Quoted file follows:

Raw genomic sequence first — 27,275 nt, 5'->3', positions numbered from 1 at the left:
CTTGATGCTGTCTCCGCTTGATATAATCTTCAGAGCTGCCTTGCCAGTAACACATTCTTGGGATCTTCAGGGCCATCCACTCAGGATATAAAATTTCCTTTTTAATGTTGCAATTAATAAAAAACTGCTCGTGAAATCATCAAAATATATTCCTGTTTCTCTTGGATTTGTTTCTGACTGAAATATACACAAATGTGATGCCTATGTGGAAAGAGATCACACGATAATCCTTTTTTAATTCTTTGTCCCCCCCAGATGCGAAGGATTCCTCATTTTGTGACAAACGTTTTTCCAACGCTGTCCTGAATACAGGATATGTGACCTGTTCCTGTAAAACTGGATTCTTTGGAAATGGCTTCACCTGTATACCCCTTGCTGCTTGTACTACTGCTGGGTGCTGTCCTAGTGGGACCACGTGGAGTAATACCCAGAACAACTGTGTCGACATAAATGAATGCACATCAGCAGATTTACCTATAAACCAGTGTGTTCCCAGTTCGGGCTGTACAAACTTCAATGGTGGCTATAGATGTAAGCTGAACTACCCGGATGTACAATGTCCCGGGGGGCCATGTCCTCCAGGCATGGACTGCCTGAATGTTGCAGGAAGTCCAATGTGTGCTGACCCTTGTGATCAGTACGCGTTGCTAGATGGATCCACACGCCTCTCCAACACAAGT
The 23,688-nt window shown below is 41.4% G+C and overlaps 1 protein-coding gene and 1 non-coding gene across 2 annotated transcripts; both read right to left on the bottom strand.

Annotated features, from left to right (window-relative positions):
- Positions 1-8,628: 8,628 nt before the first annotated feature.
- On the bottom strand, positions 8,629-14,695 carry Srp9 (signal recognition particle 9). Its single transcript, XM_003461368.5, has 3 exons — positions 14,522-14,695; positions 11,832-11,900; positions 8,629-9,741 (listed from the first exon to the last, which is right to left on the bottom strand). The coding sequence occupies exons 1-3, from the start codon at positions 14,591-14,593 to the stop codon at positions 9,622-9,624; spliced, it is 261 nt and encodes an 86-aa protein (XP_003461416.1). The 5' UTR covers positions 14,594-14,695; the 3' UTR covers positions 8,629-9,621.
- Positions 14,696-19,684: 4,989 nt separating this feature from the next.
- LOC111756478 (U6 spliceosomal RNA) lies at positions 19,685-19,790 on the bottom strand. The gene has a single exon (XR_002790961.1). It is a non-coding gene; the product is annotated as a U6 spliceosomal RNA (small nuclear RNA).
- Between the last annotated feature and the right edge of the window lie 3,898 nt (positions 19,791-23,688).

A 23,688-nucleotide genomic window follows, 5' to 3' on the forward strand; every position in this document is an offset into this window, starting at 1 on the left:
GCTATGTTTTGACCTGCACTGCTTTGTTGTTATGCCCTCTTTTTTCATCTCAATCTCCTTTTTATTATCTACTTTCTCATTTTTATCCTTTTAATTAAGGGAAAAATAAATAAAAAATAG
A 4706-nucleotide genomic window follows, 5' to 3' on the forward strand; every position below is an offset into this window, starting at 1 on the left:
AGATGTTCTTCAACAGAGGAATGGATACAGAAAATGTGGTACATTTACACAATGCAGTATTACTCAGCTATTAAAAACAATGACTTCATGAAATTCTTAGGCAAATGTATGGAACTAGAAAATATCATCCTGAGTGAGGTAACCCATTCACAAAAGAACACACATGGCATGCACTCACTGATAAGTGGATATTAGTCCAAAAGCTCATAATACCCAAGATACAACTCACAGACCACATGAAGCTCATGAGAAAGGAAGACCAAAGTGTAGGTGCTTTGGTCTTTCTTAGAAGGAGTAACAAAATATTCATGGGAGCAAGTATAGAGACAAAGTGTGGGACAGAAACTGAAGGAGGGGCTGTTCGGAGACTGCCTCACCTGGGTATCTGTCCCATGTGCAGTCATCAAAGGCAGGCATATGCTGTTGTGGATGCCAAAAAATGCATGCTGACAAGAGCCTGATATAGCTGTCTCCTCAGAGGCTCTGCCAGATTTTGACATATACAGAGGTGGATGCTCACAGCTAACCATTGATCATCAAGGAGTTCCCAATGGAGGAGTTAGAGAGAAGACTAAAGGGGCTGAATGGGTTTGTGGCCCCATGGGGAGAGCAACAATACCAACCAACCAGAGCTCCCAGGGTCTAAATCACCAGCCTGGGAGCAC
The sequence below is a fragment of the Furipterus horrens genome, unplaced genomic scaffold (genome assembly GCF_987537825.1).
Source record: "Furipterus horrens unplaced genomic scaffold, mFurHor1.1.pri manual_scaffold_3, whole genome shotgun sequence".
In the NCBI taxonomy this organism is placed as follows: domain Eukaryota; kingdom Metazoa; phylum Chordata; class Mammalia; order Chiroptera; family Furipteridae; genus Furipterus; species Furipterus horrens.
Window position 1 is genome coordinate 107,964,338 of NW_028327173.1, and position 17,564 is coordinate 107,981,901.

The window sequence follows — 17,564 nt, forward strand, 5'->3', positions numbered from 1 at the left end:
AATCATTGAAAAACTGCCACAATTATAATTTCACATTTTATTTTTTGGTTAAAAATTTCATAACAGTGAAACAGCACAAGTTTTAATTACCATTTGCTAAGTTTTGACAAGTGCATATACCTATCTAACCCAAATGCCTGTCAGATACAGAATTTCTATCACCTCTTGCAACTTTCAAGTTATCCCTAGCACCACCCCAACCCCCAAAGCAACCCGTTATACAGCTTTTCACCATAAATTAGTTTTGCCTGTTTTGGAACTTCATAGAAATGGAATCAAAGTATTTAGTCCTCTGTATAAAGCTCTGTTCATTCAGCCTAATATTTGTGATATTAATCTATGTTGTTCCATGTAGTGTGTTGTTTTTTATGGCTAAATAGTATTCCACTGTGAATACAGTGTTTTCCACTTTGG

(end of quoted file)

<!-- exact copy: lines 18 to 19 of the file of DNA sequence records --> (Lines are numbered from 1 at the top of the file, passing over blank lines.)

The window sequence follows — 17,564 nt, forward strand, 5'->3', positions numbered from 1 at the left end:
AATCATTGAAAAACTGCCACAATTATAATTTCACATTTTATTTTTTGGTTAAAAATTTCATAACAGTGAAACAGCACAAGTTTTAATTACCATTTGCTAAGTTTTGACAAGTGCATATACCTATCTAACCCAAATGCCTGTCAGATACAGAATTTCTATCACCTCTTGCAACTTTCAAGTTATCCCTAGCACCACCCCAACCCCCAAAGCAACCCGTTATACAGCTTTTCACCATAAATTAGTTTTGCCTGTTTTGGAACTTCATAGAAATGGAATCAAAGTATTTAGTCCTCTGTATAAAGCTCTGTTCATTCAGCCTAATATTTGTGATATTAATCTATGTTGTTCCATGTAGTGTGTTGTTTTTTATGGCTAAATAGTATTCCACTGTGAATACAGTGTTTTCCACTTTGG